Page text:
Now I can only create pleasing the positive stereo,but for negative, objects of the scene are not pop out of the screen,why?

the code:

StereoProjection (double dfLeftBorder, double dfRightBorder,

double dfBottomBorder, double dfTopBorder, double dfNearBorder,

double dfFarBorder, double dfTargetPlane, double dfCameraToTargetDistance,

double dfStereoMagnitudeAdj, double dfParallaxBalanceAdj,

int WhichEyeProjection)

// Perform the asymmetric frustum perspective projection for one eye's

// subfield.

// The projection is in the direction of the negative z axis.

//

// dfLeftBorder, dfRightBorder, dfBottomBorder, dfTopBorder =

// The coordinate range, in the z-axis target plane, which will be

// displayed on the screen. The ratio between (dfRightBorder-dfLeftBorder)

// and (dfTopBorder-dfBottomBorder) should equal the aspect ratio of the

// scene. Also, dfLeftBorder must be less than dfRightBorder, and

// dfTopBorder must be less than dfBottomBorder.

//

// dfNearBorder, dfFarBorder =

// The z-coordinate values of the clipping planes. Since the projection is

// in the direction of the negative z axis, dfNearBorder needs to be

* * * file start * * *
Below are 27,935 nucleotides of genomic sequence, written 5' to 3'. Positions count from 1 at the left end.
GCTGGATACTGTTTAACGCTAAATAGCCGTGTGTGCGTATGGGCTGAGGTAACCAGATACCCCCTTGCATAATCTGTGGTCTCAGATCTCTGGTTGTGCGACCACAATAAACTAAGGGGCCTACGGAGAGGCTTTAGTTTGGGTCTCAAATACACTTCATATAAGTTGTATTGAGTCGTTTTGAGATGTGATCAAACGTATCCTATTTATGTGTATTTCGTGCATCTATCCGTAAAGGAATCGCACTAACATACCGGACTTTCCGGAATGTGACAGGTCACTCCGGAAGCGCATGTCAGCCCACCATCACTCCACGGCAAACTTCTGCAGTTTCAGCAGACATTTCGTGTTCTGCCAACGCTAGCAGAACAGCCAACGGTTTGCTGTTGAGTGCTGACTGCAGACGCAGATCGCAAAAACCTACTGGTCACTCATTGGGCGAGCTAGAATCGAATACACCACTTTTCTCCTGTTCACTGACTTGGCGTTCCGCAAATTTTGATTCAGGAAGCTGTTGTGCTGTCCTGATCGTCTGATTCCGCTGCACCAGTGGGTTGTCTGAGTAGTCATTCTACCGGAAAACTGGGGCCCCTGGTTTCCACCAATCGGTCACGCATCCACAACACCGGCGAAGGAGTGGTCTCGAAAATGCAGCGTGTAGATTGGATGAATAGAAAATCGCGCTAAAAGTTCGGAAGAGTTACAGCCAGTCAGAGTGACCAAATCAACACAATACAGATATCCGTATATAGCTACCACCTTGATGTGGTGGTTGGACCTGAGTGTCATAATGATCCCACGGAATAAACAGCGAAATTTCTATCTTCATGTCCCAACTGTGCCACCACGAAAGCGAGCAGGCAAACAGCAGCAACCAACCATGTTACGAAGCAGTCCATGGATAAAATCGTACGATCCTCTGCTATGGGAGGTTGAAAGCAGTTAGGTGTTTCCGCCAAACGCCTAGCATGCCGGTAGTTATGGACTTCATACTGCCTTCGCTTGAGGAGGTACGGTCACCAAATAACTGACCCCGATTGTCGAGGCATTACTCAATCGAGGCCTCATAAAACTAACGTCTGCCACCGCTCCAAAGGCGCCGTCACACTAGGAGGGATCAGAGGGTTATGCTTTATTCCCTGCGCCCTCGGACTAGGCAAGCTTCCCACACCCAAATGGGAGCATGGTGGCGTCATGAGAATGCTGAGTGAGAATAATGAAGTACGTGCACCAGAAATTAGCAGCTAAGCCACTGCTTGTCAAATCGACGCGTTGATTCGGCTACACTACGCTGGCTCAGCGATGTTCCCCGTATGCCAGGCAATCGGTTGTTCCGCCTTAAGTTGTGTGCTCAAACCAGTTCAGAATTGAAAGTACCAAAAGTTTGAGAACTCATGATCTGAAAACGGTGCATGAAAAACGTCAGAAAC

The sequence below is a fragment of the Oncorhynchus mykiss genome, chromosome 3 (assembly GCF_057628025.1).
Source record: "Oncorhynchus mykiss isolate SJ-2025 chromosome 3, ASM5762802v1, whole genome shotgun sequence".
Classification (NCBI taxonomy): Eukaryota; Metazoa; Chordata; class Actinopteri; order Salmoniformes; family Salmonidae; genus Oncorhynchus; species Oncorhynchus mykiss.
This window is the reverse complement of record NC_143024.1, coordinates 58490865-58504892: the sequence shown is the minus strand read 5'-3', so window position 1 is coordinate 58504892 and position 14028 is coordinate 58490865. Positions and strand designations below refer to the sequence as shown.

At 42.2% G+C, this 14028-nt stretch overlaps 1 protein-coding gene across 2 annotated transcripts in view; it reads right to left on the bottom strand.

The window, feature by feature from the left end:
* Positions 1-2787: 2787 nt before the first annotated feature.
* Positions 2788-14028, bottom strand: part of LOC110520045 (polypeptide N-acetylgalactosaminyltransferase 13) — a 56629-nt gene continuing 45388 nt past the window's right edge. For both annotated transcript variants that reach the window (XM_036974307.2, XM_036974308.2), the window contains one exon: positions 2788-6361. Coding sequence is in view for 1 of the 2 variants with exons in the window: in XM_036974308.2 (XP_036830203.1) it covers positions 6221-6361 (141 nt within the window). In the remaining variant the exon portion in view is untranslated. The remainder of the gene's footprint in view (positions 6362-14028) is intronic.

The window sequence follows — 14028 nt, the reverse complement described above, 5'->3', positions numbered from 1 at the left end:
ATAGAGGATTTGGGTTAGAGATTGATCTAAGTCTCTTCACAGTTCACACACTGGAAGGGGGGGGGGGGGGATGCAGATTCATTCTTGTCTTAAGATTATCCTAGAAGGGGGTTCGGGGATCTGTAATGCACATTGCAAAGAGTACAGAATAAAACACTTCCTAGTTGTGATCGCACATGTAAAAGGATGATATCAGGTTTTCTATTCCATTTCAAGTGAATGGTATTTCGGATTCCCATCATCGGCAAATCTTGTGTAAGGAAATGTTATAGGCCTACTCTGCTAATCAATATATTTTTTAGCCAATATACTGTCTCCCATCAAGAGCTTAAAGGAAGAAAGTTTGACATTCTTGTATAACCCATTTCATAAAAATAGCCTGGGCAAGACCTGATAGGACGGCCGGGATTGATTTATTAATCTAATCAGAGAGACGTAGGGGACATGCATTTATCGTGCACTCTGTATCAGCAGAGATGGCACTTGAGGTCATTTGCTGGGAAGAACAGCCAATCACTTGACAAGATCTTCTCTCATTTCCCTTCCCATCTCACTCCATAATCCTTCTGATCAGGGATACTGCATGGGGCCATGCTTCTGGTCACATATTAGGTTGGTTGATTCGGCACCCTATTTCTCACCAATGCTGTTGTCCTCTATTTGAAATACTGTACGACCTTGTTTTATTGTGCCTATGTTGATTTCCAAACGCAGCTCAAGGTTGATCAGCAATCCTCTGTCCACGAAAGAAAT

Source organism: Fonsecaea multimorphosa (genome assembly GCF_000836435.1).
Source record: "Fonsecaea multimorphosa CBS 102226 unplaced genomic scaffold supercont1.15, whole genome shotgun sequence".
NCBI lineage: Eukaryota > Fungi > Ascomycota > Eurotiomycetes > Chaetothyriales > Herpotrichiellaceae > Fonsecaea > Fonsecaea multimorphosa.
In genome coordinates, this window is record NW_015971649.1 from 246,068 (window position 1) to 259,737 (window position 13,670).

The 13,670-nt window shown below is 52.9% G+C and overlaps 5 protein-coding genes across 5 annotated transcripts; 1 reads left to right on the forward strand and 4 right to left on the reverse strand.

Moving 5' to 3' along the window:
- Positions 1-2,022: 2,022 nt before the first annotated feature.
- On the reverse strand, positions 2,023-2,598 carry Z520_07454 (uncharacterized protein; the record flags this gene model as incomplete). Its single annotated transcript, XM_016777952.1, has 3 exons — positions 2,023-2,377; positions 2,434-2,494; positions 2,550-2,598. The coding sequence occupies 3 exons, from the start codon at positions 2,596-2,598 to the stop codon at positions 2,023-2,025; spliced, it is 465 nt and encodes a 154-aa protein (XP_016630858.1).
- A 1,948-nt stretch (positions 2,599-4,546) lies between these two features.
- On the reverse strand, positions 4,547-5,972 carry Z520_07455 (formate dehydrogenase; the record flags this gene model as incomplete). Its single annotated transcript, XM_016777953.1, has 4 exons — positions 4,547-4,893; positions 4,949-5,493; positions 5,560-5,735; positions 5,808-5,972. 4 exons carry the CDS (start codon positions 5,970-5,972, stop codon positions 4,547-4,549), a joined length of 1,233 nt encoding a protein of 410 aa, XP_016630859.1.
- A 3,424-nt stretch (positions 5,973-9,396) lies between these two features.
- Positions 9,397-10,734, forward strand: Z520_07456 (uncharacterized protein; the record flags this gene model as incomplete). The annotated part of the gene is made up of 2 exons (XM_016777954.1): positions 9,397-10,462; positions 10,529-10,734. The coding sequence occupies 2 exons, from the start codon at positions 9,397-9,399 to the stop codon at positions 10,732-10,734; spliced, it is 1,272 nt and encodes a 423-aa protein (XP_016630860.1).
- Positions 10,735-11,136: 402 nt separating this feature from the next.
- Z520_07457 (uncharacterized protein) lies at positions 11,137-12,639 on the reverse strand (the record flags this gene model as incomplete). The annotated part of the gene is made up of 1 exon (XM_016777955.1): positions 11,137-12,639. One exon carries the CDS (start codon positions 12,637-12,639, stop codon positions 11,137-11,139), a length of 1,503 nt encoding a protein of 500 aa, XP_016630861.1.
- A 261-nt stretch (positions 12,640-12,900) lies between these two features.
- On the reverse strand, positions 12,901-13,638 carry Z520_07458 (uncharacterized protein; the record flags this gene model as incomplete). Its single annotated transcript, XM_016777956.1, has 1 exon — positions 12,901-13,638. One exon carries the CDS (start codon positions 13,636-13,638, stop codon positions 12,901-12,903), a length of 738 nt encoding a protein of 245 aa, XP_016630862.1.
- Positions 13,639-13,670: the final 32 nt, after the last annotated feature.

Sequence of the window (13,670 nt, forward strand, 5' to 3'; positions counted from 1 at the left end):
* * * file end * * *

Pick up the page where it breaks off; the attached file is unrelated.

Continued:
// greater than dfFarBorder. Any element with a z-coordinate value greater

// than dfNearBorder, or less than dfFarBorder, will be clipped out.

//

// dfTargetPlane =

// The z-coordinate value of the mid-target plane that will, by default,

// project to zero parallax. This value should reside somewhere between

// dfNearBorder and dfFarBorder.

//

// dfCameraToTargetDistance =

// The distance from the center of projection to the plane of zero

// parallax. This distance needs to be greater than the difference between

// dfNearBorder and dfTargetPlane, in order for the near clipping plane

// to lie in front of the camera.

//

// dfStereoMagnitudeAdj =

// The desired magnitude of the stereo effect. 0.0 would result in no